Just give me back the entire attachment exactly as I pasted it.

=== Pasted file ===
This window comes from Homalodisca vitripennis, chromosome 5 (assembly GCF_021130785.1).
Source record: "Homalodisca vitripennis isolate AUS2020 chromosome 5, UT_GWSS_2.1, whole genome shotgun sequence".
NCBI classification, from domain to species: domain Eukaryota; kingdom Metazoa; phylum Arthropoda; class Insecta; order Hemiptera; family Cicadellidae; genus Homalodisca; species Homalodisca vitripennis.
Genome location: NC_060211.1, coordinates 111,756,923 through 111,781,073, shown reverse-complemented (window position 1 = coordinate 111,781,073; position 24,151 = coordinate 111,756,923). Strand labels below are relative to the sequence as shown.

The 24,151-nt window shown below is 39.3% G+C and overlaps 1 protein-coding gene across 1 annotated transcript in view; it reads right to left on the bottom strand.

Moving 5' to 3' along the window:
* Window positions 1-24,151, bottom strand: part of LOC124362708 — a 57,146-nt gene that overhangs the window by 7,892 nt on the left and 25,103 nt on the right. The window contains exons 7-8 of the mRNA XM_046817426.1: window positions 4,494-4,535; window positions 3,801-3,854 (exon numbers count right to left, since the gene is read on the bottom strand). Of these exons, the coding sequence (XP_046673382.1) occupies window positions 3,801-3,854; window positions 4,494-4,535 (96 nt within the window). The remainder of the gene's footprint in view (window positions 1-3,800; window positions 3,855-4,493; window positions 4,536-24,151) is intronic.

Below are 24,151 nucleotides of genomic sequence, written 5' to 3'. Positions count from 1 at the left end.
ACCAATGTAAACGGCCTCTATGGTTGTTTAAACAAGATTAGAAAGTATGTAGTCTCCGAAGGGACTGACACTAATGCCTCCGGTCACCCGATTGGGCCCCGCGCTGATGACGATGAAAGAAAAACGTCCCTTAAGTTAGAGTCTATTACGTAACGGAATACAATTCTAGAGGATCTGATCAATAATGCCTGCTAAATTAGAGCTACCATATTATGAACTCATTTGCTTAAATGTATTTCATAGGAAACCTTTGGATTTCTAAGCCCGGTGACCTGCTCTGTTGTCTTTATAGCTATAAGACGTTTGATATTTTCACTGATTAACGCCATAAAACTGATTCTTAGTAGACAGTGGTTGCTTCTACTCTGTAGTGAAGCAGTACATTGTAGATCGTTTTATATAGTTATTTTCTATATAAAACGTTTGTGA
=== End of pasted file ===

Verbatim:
This window comes from Homalodisca vitripennis, chromosome 5 (assembly GCF_021130785.1).
Source record: "Homalodisca vitripennis isolate AUS2020 chromosome 5, UT_GWSS_2.1, whole genome shotgun sequence".
NCBI classification, from domain to species: domain Eukaryota; kingdom Metazoa; phylum Arthropoda; class Insecta; order Hemiptera; family Cicadellidae; genus Homalodisca; species Homalodisca vitripennis.
Genome location: NC_060211.1, coordinates 111,756,923 through 111,781,073, shown reverse-complemented (window position 1 = coordinate 111,781,073; position 24,151 = coordinate 111,756,923). Strand labels below are relative to the sequence as shown.

The 24,151-nt window shown below is 39.3% G+C and overlaps 1 protein-coding gene across 1 annotated transcript in view; it reads right to left on the bottom strand.

Moving 5' to 3' along the window:
* Window positions 1-24,151, bottom strand: part of LOC124362708 — a 57,146-nt gene that overhangs the window by 7,892 nt on the left and 25,103 nt on the right. The window contains exons 7-8 of the mRNA XM_046817426.1: window positions 4,494-4,535; window positions 3,801-3,854 (exon numbers count right to left, since the gene is read on the bottom strand). Of these exons, the coding sequence (XP_046673382.1) occupies window positions 3,801-3,854; window positions 4,494-4,535 (96 nt within the window). The remainder of the gene's footprint in view (window positions 1-3,800; window positions 3,855-4,493; window positions 4,536-24,151) is intronic.

Below are 24,151 nucleotides of genomic sequence, written 5' to 3'. Positions count from 1 at the left end.
ACCAATGTAAACGGCCTCTATGGTTGTTTAAACAAGATTAGAAAGTATGTAGTCTCCGAAGGGACTGACACTAATGCCTCCGGTCACCCGATTGGGCCCCGCGCTGATGACGATGAAAGAAAAACGTCCCTTAAGTTAGAGTCTATTACGTAACGGAATACAATTCTAGAGGATCTGATCAATAATGCCTGCTAAATTAGAGCTACCATATTATGAACTCATTTGCTTAAATGTATTTCATAGGAAACCTTTGGATTTCTAAGCCCGGTGACCTGCTCTGTTGTCTTTATAGCTATAAGACGTTTGATATTTTCACTGATTAACGCCATAAAACTGATTCTTAGTAGACAGTGGTTGCTTCTACTCTGTAGTGAAGCAGTACATTGTAGATCGTTTTATATAGTTATTTTCTATATAAAACGTTTGTGA